Monday, September 24, 2012

Whole Wheat Sandwich Bread

I haven't posted for a long time but I am going to try to do better.  It isn't that I am not trying new recipes, it just seems like a long ways to go and get the camera to take a picture of what I have made.  I have become addicted to watching a cooking show on TV and now have some of their magazines and recipe books.  My next few posts will be from these.  This bread is from the show Cooks Country and also published in a Cooks Illustrated magazine.  It is a show on PBS.  I know that the recipe seems long and complicated but not really when you get to the end and you taste the best wheat bread in your life.  It is so light and soft and moist.  So take a little time and try it.  I will add a few comments of a few changes that I made to the recipe.

2 cups bread flour

1 cup warm water

½ tsp. instant yeast



3-5 cups whole wheat flour(It calls for 3 and use 3 if you are using store bought whole wheat flour but if you have just ground your own it might take more.  You want this to form a stiff ball, when you knead it.  They probably used store bought flour and  I grind my own flour and found that it needed about 5 cups to get it to this stage.)

½ cup wheat germ

2 cups milk



¼ cup honey (I like my bread a little sweeter so I added a little extra honey, maybe a tablespoon)

4 tsp. table salt

2 Tbl. Instant yeast

6 Tbl. Butter

2 Tbl. Vegetable oil


For the biga:  Combine bread flour, water and yeast in large bowl and stir until completely mixed.  Cover bowl tightly with plastic wrap and let stand at room temp. overnight. (8 – 24 hours)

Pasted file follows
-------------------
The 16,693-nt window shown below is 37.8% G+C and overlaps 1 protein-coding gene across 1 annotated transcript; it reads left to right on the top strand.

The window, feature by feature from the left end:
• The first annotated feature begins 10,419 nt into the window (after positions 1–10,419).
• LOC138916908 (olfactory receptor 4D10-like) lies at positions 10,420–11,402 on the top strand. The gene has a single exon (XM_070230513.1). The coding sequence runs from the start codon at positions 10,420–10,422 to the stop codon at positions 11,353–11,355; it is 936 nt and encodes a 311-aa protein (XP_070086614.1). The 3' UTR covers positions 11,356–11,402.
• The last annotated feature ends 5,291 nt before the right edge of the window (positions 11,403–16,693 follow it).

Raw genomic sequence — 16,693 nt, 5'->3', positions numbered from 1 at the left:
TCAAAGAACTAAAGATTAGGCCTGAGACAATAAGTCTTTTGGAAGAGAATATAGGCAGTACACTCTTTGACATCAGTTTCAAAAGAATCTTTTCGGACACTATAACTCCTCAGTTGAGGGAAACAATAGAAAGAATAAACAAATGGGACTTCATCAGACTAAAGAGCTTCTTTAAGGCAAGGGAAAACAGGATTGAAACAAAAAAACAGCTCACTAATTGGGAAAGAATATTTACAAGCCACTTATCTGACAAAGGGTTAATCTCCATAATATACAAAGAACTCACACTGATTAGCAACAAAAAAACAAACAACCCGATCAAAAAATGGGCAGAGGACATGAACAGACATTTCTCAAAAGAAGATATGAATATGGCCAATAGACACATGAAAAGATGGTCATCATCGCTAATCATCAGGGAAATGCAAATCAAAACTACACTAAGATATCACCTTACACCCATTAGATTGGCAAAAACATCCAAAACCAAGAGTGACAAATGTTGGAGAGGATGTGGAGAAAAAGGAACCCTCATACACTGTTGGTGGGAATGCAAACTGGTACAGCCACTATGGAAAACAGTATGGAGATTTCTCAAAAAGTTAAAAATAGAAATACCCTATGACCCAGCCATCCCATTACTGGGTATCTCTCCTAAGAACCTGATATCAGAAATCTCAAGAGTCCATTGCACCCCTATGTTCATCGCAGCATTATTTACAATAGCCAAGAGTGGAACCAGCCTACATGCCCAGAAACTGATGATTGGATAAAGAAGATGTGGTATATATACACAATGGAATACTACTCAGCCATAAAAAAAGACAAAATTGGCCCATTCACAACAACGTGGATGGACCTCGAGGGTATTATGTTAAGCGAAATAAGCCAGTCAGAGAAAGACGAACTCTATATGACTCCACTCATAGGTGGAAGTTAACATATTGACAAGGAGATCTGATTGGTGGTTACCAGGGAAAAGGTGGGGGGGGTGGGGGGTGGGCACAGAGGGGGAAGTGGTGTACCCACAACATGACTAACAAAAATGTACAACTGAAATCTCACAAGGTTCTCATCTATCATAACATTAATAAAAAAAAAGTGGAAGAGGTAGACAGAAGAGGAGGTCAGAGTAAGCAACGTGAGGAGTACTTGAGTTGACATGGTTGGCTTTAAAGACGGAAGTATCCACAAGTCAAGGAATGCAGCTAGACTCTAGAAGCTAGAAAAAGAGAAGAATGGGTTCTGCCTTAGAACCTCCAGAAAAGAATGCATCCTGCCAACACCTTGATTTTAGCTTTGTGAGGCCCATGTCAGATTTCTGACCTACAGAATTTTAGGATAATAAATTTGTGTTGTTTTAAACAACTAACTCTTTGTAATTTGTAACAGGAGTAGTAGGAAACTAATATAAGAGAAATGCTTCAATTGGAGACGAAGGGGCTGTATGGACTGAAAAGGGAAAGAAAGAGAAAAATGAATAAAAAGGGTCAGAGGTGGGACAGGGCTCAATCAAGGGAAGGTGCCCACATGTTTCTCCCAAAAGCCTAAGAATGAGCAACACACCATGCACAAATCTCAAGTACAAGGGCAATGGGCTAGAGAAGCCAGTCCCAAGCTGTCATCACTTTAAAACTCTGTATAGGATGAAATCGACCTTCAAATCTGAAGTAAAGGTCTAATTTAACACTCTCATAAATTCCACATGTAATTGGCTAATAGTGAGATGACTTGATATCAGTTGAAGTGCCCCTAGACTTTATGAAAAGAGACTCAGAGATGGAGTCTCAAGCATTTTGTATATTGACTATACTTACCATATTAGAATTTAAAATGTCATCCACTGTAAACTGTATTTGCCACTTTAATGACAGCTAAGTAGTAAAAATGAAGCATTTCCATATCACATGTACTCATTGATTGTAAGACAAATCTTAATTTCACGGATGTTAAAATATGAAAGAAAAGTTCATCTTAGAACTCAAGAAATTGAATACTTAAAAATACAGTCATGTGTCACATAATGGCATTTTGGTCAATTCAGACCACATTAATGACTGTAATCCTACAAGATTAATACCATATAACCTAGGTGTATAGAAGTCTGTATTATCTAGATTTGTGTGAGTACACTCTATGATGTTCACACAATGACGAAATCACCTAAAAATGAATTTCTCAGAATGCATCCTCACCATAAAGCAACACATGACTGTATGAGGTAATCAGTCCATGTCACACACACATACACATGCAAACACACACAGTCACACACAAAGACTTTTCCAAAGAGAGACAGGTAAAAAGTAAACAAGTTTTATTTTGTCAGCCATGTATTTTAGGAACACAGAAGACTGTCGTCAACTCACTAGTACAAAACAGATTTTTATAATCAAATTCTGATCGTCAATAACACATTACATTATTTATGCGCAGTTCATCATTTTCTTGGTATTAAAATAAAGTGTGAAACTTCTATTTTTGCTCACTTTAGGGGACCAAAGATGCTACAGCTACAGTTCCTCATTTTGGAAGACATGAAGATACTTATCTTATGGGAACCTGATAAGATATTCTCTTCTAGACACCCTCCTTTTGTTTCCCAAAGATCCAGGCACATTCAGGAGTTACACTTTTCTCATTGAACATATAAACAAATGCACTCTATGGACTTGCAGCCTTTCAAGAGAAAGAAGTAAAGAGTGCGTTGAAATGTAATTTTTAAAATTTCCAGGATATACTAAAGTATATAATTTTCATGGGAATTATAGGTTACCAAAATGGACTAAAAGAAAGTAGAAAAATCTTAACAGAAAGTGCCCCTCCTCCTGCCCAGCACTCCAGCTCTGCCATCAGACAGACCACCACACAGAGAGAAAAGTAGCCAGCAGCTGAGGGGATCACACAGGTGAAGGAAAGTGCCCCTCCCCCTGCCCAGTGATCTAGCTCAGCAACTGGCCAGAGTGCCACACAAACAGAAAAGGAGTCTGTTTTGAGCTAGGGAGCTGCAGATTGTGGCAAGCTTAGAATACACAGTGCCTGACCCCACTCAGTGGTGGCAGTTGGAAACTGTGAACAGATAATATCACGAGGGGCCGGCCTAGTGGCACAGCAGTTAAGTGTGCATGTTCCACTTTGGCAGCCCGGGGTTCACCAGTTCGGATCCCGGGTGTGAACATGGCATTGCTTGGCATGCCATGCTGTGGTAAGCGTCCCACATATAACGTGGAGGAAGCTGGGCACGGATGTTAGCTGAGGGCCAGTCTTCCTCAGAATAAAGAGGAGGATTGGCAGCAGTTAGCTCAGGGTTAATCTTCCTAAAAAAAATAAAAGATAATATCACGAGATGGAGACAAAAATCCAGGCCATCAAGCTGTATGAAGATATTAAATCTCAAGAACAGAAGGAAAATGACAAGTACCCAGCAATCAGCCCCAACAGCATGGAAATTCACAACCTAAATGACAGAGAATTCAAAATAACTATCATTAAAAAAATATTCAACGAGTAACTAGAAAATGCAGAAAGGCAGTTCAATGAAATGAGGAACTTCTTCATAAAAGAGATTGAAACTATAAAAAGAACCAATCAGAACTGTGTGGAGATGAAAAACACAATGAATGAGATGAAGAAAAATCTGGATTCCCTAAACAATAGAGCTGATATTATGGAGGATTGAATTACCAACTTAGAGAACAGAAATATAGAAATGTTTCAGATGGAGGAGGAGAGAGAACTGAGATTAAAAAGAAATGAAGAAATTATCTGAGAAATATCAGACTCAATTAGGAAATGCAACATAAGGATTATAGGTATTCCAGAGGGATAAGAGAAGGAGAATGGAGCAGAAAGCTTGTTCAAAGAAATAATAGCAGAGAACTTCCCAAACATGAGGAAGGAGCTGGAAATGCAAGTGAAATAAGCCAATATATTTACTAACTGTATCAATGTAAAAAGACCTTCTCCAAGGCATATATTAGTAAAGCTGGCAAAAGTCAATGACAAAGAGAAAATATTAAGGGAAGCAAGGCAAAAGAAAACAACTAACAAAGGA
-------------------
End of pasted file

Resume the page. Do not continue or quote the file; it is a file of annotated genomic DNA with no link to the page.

For the soaker:  Combine whole wheat flour, wheat germ, and milk in large bowl and stir until it is stiff.  Turn out onto floured surface and knead until smooth.  Return to bowl and cover with plastic wrap and put in fridge overnight – same as the biga.

For the dough:  Tear soaker apart into 1 inch pieces and place in bowl of stand mixer fitted with dough hook.  Add biga, honey, salt, yeast, butter and oil.  Mix on low speed until it starts to mix together.  Increase speed and knead until dough is smooth and elastic.  At this point I usually have to add an extra cup of bread flour because of the extra honey that I add.  Be your own judge of how you want your dough but mine is not real stiff.  Turn out dough onto lightly floured surface and shape into ball and place in greased container.  Cover and allow to rise for 45 minutes.

Gently press down on center of dough to deflate.  Holding edge of dough with fingertips, fold partially raised dough over itself by gently lifting and folding edge of dough toward middle.  Turn bowl 90 degrees and fold again.  Do this 6 more times.  Cover and allow to rise at room temperature until doubled in volume, about 45 minutes.

Spray two bread pans with nonstick cooking spray.  Turn dough out onto floured surface and divide into 2 pieces.  Pat each piece into an 8 by 17 inch rectangle.  With short side facing you, roll dough toward you into firm cylinder, keeping dough tights.  Pinch the dough together.  Place the seam side down into loaf pan.  Repeat with second piece of dough.  Cover loaves and allow to rise at room temperature until double in size. 

Preheat oven to 400 degrees with baking stone on shelf.  Place a pan on the next rack down under the baking stone and fill with boiling water.  Place bread pans on baking stone and turn the oven temp. down to 350.  Bake the bread for 40-50 minutes until the internal temperature of the bread is 200 degrees.  (It is important to use a thermometer. I thought it looked done after about 25 minutes, but when I used a thermometer it really took about 40-50 minutes and the bread was perfect.)  Let cool in pans for 5 minutes and then remove to cooling racks.

No comments: